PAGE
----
I believe when people pray, the Lord answers. Sometimes, like the prophet Elijah, I expect God to answer in the great and powerful winds, the earthquakes, and the fires. But sometimes God chooses to speak in gentle whispers (1 Kings 19:11-13).
Gentle whispers, like God saying:
You are wonderfully made (Ps. 139:14).
I will take care of you (Ps. 55:22).
Trust Me (Prov. 3:5).
Remain in Me (John 15:4).
Follow Me (Matt. 4:19).
I love you (John 3:16).
Share My love with others (Mark 12:31).
Give to others as I gave to you (Matt. 10:8).
His tender voice can be heard in Scripture, in prayer, in the wise words of a friend, and in those beautifully ordinary moments of the day that surprise me like an affectionate kiss on the cheek. God doesn't always shout or post billboards or share Facebook memes like I wish He would, but He speaks.
Pay for someone's laundry.
My Monday morning had been extremely ordinary until that point. So far I had vacuumed Sunday's crumbs, washed Sunday's dishes, and planned what I was going to cook for Monday night's dinner. Next was laundry. I had just returned from a nine-day trip to Guatemala and come home to the realization that almost everything made of fabric in our apartment was due for a good washing. I gathered the blue mesh bag bursting at the seams with our dirty laundry with one hand, straddled Baby on my hip with the other, and dragged everything down two flights of stairs to the laundry room. It was while I was dragging and heaving and sweating that this idea brushed my mind.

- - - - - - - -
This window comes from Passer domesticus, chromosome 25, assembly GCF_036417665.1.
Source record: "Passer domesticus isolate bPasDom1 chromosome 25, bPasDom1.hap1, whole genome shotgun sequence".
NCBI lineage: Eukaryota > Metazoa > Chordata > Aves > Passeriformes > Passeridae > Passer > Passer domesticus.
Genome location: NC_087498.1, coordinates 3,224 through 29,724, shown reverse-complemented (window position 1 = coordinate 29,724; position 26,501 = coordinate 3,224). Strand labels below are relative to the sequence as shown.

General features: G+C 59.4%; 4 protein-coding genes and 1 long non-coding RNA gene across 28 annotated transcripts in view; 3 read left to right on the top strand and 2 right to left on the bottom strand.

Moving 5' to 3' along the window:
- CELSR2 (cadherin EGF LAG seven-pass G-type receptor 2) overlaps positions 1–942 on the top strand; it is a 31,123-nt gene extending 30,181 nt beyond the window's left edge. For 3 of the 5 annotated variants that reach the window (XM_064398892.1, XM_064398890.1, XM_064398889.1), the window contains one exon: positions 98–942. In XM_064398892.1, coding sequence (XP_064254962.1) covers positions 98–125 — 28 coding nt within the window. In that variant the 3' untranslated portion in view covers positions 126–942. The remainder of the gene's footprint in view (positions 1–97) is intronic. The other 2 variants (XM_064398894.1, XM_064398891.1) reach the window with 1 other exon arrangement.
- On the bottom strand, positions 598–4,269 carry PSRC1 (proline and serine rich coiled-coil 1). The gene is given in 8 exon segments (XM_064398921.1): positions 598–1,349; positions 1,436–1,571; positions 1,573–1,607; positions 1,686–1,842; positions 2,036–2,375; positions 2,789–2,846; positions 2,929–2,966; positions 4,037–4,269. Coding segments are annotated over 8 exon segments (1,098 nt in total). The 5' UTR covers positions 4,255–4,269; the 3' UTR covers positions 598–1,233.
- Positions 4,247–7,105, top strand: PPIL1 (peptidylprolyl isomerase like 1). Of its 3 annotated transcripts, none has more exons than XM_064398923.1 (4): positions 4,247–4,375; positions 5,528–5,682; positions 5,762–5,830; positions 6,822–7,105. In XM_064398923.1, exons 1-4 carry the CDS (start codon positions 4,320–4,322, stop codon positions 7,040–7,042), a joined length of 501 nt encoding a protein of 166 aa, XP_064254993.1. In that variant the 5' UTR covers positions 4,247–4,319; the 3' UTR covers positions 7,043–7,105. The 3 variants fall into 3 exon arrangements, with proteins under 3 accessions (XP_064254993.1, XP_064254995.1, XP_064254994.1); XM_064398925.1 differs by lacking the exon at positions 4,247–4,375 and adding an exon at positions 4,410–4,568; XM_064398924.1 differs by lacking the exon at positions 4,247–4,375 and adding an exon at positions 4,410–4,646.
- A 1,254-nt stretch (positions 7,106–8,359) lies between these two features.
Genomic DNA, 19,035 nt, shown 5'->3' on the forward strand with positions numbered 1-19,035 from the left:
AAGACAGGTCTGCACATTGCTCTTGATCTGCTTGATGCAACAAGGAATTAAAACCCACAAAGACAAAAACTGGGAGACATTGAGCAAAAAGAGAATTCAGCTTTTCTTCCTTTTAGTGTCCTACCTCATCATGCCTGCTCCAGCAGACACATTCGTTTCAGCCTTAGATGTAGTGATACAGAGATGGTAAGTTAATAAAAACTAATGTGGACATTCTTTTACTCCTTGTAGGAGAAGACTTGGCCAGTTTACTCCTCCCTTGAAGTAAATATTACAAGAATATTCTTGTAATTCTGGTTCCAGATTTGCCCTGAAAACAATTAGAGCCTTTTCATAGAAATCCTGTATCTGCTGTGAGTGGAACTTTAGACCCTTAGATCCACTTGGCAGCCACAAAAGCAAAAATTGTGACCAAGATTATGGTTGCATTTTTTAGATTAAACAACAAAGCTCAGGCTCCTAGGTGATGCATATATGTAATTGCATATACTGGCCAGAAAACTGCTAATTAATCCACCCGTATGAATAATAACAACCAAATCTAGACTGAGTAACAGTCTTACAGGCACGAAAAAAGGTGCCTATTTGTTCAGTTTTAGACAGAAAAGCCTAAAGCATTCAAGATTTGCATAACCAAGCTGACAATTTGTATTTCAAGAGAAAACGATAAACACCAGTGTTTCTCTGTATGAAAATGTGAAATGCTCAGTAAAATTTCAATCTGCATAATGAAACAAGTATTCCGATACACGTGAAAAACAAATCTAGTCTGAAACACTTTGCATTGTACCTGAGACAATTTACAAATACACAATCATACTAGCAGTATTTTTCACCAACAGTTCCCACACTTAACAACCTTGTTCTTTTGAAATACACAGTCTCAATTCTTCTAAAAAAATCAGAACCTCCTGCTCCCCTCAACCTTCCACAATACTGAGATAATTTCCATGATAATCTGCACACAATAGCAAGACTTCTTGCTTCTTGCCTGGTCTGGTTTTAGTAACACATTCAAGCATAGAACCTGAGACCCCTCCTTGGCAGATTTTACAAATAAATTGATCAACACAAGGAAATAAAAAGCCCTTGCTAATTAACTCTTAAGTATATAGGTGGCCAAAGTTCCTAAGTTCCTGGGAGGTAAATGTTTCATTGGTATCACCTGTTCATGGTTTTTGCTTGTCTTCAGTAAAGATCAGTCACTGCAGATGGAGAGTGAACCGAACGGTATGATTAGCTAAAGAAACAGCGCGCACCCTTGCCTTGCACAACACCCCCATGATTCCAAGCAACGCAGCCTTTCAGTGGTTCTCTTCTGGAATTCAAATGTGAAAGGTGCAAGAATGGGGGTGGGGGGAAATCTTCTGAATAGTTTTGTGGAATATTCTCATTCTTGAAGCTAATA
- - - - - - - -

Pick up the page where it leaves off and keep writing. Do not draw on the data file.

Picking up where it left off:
Pay for someone's laundry.
Now, random thoughts cross my mind all the time. I think it is part of being an introvert. If I'm not going to talk to other people, I might as well talk to myself. (Am I right, Self?) Most of the time I just brush it off and go about my day like I'm not crazy, but this thought was different. I decided to stop ignoring and start listening.
Pay for someone's laundry.
Nothing fancy, nothing life changing, nothing — ironically — worth writing a book about. Nothing terrifyingly reckless for my introverted self to do, like speaking words out loud to a stranger. Nothing deeply sacrificial, except donating quarters, of course. It was only twenty-five cents, but now that we lived in an apartment building with coin laundry, trying to find quarters was like trying to mine for diamonds in the parking lot.
While my mountain of laundry was in the dryer, I scribbled on an obnoxiously yellow sticky note, Dear Neighbor, Please enjoy a free load of laundry. I prayed for you this morning, and I hope you feel Christ's love throughout your day. Simple. Encouraging. Not too creepy, I hoped.